7.22.19 Your morning briefing
The information you need to start your day, from PaymentsSource and around the Web:
Amazon is reportedly planning to open a larger Amazon Go location in Seattle. The more than 10,000 square foot store that would be its largest to date.
The store would be large enough for a supermarket and a fulfillment center, reports Grocery Dive. That would be larger than most of the early cashierless stores, which are usually the size of a convenience store, and would be a key step for Amazon to build out its planned network of Amazon Go stores.
It also comes as Giant Eagle, a chain that includes full-sized supermarkets, plans to deploy computer sensor technology to power self-checkout.
Western Union has teamed with the U.K.'s Post Office Ltd, a retail services network spun off the Royal Mail, to support cross-border payments through Post Office's digital channel.
This will help Western Union expand its addressable market in the U.K., as Post Office is the U.K.'s largest retail network, surpassing banks and building societies, or mortgage companies.
Western Union has been adding more digital services to counter fintechs that use blockchain and other innovations to streamline cross-border transfers.
South Korean move
Western Union's chief rival MoneyGram has signed a contract with Sentbe, one of South Korea's largest money transfer firms — making Sentbe MoneyGram's first virtual agent in South Korea.
MoneyGram hopes to build its South Korean P2P business through the local partnership with Sentbe, which is licensed as a financial institution.
Immigration from local Asian nations is also on the rise, and the collaboration can also serve as a financial inclusion tool, MoneyGram said in a release.
Bots give PSD2 a try
Advice Robo, a bot and AI company, has developed an API that provides cross-border access to software that categorizes data and predicts default through a mix of machine learning and behavioral analysis.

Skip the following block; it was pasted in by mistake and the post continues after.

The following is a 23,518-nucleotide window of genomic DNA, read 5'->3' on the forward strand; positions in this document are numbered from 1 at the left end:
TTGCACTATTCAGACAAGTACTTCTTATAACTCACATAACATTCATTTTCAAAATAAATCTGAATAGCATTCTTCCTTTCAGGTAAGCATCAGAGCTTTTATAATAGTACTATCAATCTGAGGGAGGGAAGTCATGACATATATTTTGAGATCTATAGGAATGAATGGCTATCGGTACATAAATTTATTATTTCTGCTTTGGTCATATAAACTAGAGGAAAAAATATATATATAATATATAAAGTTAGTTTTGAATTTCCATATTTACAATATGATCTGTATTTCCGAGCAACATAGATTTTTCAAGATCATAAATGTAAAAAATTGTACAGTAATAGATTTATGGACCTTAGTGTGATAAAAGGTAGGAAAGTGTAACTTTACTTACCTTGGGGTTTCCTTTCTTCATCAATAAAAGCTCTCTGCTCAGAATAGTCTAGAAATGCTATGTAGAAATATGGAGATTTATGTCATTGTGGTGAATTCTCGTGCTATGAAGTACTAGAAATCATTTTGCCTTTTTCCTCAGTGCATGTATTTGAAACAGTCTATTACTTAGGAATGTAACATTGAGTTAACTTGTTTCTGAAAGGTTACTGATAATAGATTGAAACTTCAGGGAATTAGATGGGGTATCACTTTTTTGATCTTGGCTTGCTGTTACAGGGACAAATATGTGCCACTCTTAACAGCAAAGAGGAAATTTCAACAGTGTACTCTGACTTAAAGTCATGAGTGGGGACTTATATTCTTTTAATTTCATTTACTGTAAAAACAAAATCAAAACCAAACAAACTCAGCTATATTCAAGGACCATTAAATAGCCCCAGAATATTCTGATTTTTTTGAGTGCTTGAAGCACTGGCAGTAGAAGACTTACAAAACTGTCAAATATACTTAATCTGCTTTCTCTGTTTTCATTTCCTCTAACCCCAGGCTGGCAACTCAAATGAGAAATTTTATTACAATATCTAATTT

Data and international access are at the center of PSD2, which requires financial institutions to share data with fintechs and provide consumers with more access to and control over their data.
From the Web
Digital payments company Fawry to offer 36% stake in Egyptian IPO
Reuters | Sun July 21, 2019 - Egyptian digital payments company Fawry plans to list 36% of its shares on its domestic stock market, investment bank EFG Hermes said. The offering will include a private placement for institutional investors and an initial public offering (IPO) for retail investors in Egypt at the same price.
Apple Card: Are the Limited Rewards Worth It for the Privacy?
Fortune | Sun July 21, 2019 - While Apple can't compete in terms of money to card holders, it does have a big focus on customer privacy. Apple Card has no numbers on it or a CVV, making it harder for identity thieves to steal credit card information. Apple also promises that it won't track customer spending, and that Goldman Sachs and MasterCard — Apple's partners in the venture — won't sell any customer data to other companies.
Using credit cards even when they are not accepted
The Straits Times | Sun July 21, 2019 - Launched in late 2016, CardUp is a platform that enables the payment or collection of big expenses using credit card, in places where cards are not accepted today. Examples of payments include rent, tax, invoices, payroll and more, which are still paid by cash, cheque or bank transfers currently.
More from PaymentsSource
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ZestFinance brings AI-powered underwriting to Brazil's Via Varejo
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